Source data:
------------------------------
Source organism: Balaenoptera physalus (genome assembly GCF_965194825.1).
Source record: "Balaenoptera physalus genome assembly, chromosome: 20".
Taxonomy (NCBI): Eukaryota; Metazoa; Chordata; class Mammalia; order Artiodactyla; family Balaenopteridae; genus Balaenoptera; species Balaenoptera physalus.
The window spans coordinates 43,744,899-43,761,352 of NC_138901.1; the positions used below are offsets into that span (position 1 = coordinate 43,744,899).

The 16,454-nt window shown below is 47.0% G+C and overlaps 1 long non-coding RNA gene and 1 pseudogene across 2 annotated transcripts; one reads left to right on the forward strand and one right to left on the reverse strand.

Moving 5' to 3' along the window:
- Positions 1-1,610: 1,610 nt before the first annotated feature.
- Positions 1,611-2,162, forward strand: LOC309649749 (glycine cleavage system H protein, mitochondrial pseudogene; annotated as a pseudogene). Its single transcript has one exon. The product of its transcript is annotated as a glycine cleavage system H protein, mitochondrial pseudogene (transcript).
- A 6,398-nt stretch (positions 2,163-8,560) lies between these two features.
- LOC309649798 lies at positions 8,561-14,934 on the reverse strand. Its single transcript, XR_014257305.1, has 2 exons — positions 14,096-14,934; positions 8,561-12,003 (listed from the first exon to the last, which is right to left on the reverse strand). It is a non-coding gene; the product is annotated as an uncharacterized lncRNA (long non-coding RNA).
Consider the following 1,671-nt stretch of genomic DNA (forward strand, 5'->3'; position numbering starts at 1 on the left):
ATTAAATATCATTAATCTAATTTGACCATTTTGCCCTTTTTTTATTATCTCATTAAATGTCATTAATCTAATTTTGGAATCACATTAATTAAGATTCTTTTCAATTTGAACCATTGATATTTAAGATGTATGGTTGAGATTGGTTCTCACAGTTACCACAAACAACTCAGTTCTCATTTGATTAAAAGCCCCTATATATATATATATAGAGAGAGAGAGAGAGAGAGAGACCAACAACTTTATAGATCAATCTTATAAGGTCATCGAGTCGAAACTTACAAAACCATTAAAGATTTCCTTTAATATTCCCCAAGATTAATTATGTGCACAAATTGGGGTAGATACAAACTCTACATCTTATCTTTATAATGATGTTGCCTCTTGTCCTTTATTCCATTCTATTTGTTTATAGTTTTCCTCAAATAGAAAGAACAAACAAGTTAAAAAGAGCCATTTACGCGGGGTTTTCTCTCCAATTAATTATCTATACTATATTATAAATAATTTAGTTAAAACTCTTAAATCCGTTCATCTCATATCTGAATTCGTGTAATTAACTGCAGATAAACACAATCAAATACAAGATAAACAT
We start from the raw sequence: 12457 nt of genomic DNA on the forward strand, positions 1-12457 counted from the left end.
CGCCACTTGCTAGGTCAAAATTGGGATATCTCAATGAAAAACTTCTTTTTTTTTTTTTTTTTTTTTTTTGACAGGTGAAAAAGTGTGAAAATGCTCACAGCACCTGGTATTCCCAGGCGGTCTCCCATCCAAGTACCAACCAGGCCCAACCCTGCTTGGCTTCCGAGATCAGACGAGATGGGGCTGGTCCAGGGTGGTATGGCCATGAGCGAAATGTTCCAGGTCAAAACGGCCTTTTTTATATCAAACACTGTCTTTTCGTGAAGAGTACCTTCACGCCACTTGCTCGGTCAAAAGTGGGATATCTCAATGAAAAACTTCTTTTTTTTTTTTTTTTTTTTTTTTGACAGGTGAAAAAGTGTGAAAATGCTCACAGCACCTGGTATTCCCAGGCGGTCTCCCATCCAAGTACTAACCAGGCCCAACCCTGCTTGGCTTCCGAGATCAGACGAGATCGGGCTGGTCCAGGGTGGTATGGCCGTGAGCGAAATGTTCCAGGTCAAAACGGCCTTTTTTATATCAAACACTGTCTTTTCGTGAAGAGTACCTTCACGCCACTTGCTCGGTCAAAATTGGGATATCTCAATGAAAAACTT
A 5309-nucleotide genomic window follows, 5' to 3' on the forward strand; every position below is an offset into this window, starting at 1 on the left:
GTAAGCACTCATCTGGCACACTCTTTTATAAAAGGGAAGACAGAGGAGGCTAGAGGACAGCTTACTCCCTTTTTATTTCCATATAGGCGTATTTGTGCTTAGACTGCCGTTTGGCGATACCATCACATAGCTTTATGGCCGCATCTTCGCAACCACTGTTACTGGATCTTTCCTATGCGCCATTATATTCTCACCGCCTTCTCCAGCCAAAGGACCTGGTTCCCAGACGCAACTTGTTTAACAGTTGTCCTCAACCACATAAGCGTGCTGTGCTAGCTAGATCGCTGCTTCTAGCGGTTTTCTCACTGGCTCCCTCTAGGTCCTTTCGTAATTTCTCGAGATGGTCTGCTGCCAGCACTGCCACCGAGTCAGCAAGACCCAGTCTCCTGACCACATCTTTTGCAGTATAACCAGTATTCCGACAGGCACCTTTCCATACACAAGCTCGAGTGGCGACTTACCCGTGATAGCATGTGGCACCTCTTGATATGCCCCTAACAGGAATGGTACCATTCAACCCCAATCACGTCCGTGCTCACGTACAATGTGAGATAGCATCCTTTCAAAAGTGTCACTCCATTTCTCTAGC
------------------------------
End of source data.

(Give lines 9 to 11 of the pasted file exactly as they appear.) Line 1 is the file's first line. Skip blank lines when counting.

- A 6,398-nt stretch (positions 2,163-8,560) lies between these two features.
- LOC309649798 lies at positions 8,561-14,934 on the reverse strand. Its single transcript, XR_014257305.1, has 2 exons — positions 14,096-14,934; positions 8,561-12,003 (listed from the first exon to the last, which is right to left on the reverse strand). It is a non-coding gene; the product is annotated as an uncharacterized lncRNA (long non-coding RNA).
Consider the following 1,671-nt stretch of genomic DNA (forward strand, 5'->3'; position numbering starts at 1 on the left):